Strength in numbers


Lord Kelvin famously said: ‘When you can measure what you are speaking about, and express it in numbers, you know something about it; but when you cannot … your knowledge is of a meagre and unsatisfactory kind.’ 
 
Numbers are essential to science: analysis and measurement, and the data they provide, are the foundations upon which understanding is built. But for those who provide the numbers, the fundamental importance of their role is not always appreciated, and the field is struggling to recruit capable and qualified scientists.
 
Many analysts are indeed highly valued. They are involved in method development and problem solving; they define the scope of the work and interpret the data in collaboration with other scientists. They generate value, and this is recognised by managers. They are well trained, motivated and autonomous, with a high level of support from management.
 
However, a great deal of analytical work is routine, where established methods determine the concentration of an analyte or analytes, or some physical property, such as viscosity or conductivity. Such analysts are often viewed, unfairly, as operators of instruments; generally it is left to others to turn the data into meaningful knowledge. When the results are correct, they are largely ignored. When they are wrong, the cost is significant. 
 
Analytical scientists in these roles often have limited opportunities for development and collaboration. They may be managed by people who don’t understand the value of what they do. And, unfortunately, their work is often viewed as subservient to the other physical sciences and engineering.
But to undervalue this sort of work is foolish. Analytical science in all its forms makes an enormous contribution to the bottom line and we need a body of analytical scientists capable of both developing new measurement techniques and of applying those that already exist in new ways. 
 
Analysts should not only be able to operate an instrument, but to distinguish good data from poor, and know how to diagnose and remedy problems. For example, deteriorating peak shape in chromatography can affect the accuracy of results in a number of ways, and it’s important that the analyst can recognise the problem and know how to fix it. Analytical instruments are fickle things; they produce data even when they’re not working properly. Treat them as black boxes at your peril!
 
With training and leadership, routine analysis could be much more rewarding, and add a great deal more value to the organisations requiring it. Enriching analyst roles would also make them more attractive as career options, driving a much needed emphasis on analytical skills for graduates. Unfortunately, candidates with good honours degrees in chemistry often lack these skills. A recent survey by the Chemical Industries Association found that over a third of companies (36%) experienced problems finding graduates skilled in analysis and 69% were obliged to provide training that they believed should have been acquired earlier. Nearly half of all training budgets were needed to close essential skills gaps. 
 
This situation is not new: as far back as 1993, an assessment by the Laboratory of the Government Chemist concluded that there were not enough graduates trained in analytical chemistry to fill available posts. Clearly things haven’t improved. Of the UK institutions currently delivering first degree courses accredited by the Royal Society of Chemistry, only 15% offer a named qualification in analytical chemistry.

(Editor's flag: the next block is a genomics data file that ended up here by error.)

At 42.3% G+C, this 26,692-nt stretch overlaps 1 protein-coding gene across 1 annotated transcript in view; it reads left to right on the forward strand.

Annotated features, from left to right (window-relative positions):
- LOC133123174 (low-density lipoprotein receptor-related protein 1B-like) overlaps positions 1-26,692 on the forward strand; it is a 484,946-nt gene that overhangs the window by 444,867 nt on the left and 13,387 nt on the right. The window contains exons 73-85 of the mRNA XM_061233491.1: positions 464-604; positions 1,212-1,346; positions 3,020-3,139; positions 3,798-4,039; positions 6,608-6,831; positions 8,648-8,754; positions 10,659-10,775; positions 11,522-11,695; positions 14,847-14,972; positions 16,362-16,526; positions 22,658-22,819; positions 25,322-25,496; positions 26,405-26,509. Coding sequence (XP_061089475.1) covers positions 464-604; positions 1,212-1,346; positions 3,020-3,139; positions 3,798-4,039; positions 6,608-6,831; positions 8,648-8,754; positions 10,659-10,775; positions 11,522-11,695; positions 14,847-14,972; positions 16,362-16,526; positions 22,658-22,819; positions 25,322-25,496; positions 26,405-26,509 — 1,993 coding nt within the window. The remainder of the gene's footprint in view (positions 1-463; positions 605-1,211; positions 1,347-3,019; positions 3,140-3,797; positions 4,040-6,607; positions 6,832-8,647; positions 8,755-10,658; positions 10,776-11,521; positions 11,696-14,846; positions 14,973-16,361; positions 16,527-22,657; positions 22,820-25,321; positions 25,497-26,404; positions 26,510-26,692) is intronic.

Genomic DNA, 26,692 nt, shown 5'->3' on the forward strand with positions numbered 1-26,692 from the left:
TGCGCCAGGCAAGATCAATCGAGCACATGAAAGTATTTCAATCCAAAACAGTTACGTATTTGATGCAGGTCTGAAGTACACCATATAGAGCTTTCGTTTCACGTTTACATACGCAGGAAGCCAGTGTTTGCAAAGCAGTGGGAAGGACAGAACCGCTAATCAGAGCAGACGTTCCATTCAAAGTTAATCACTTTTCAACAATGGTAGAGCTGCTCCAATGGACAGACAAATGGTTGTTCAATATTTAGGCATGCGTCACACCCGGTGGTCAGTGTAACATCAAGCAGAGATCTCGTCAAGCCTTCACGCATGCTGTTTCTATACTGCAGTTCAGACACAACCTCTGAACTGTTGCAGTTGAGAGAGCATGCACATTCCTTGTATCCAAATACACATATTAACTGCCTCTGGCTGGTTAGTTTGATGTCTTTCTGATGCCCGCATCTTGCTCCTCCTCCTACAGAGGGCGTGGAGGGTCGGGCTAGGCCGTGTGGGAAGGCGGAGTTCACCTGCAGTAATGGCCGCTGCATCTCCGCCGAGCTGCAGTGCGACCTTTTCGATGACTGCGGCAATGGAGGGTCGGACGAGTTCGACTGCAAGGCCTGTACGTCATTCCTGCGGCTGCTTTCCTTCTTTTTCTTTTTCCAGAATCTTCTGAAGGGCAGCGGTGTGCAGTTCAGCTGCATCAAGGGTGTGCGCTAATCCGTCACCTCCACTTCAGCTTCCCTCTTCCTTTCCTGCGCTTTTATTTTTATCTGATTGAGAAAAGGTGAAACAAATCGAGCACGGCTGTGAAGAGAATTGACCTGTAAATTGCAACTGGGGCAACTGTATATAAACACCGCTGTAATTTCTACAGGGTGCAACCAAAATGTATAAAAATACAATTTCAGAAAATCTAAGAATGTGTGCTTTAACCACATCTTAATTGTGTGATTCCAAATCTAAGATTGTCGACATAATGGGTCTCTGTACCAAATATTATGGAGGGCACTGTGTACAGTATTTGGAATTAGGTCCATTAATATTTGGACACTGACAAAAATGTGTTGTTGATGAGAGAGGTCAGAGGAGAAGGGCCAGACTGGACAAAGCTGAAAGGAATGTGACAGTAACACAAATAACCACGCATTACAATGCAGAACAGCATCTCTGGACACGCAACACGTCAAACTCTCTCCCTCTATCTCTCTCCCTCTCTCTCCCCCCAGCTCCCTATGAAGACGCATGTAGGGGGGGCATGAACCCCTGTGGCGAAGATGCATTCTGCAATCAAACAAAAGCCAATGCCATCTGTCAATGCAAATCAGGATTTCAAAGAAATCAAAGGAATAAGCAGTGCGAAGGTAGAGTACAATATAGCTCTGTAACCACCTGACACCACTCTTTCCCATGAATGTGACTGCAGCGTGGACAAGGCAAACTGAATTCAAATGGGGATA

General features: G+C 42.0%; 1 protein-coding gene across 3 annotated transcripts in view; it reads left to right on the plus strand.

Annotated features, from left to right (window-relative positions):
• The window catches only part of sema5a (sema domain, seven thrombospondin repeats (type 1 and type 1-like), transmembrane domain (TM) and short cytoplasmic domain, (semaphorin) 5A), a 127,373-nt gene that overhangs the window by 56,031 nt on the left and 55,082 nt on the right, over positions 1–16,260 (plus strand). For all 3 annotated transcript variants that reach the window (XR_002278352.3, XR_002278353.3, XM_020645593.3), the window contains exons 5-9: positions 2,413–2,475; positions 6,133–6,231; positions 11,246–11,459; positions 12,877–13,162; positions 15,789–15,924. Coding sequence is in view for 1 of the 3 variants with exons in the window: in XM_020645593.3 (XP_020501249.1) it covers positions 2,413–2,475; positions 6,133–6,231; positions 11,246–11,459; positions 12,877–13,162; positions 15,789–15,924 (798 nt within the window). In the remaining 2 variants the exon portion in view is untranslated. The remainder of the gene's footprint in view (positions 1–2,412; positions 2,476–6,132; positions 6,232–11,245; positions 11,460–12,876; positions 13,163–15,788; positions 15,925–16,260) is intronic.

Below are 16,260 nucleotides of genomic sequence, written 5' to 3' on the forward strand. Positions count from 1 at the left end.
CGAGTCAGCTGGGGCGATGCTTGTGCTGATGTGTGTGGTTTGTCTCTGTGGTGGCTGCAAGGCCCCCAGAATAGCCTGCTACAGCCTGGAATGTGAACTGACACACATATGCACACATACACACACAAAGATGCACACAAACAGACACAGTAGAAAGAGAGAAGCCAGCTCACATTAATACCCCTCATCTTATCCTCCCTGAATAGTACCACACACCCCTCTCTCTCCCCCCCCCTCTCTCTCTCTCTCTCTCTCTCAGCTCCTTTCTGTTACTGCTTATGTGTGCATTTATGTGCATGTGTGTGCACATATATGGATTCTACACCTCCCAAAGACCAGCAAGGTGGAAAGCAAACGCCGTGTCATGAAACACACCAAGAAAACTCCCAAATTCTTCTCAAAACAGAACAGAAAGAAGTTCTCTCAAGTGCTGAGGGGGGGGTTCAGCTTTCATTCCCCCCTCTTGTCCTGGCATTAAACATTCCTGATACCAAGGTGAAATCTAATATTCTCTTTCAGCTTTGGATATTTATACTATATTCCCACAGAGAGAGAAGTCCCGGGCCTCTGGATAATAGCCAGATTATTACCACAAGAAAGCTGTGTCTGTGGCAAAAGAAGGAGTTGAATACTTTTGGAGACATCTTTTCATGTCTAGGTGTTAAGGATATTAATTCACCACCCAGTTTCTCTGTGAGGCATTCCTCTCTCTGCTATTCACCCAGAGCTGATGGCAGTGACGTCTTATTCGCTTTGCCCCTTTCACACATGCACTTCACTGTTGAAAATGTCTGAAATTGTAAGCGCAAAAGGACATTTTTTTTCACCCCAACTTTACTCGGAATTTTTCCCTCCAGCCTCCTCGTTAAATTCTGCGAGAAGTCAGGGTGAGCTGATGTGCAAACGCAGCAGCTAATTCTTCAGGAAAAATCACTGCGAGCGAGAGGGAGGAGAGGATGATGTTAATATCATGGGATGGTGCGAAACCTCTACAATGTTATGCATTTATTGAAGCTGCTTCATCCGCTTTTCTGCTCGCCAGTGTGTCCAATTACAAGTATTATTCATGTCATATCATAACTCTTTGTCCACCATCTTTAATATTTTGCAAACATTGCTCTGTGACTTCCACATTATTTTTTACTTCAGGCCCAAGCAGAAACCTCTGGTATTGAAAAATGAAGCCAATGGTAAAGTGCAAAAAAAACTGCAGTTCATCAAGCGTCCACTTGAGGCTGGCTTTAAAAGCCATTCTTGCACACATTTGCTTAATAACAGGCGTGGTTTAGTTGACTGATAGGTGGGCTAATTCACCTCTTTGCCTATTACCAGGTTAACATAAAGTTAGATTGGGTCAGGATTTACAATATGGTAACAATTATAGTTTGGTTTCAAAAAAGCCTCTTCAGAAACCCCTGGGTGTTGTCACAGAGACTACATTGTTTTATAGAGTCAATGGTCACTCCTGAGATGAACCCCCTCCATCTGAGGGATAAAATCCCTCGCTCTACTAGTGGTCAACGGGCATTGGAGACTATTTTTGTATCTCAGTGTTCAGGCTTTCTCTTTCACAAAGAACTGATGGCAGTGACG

Of course, all undergraduate chemistry courses will contain some aspects of analytical chemistry and, depending on the institution, students will be exposed to a greater or lesser range of techniques in the laboratory. But this often piecemeal knowledge is insufficient for the requirements of an analytical chemistry role – we need increased provision of dedicated courses for analytical chemistry that can provide our students, and in turn our industries, with the expertise these roles demand. 
 
And they are clearly in demand: of the graduate chemistry cohort of 2012, 22% of those in employment were working as analytical chemists six months after graduation. 
 
Without a healthy analytical science community, opportunities for wealth creation and advances in technology within the physical sciences will be severely curtailed. Analytical chemistry provides much more than the numbers; it provides true value. 
 
Mark Powell is a consultant analytical chemist at Mark Powell Scientific and Steven Lancaster is Analytical Sciences Team Leader at Domino Printing Sciences. 
 
They are trustees of the Analytical Chemistry Trust Fund
 

Related Content

Chemistry redux

19 February 2014 Premium contentFeature

news image

At least six UK universities have recently opened a chemistry department. Kathryn Roberts reports

Chemistry World podcast - September 2013

2 September 2013 Podcast | Monthly

news image

Emma Smith surveys the prospects for chemistry graduates and Polly Arnold looks at plugging the leaky pipeline of women in ch...

Most Read

UC Davis chemist sentenced to four years over explosion

19 November 2014 News and Analysis

news image

Postdoc sentenced over attempt to make explosive device and reckless disposal of hazardous waste

Spanish fly

10 October 2013 Podcast | Compounds

news image

Helen Scales looks at cantharidin, the active ingredient in this famous aphrodisiac

Most Commented

A year of water splitting from one device

21 November 2014 Research

news image

Coating protects electrodes from corrosion to keep photoelectrochemical cell running

Nanostripe controversy in new twist

24 November 2014 Research

news image

Creator of striped nanoparticles insists questions over structures have already been answered and accuses critics of a 'perso...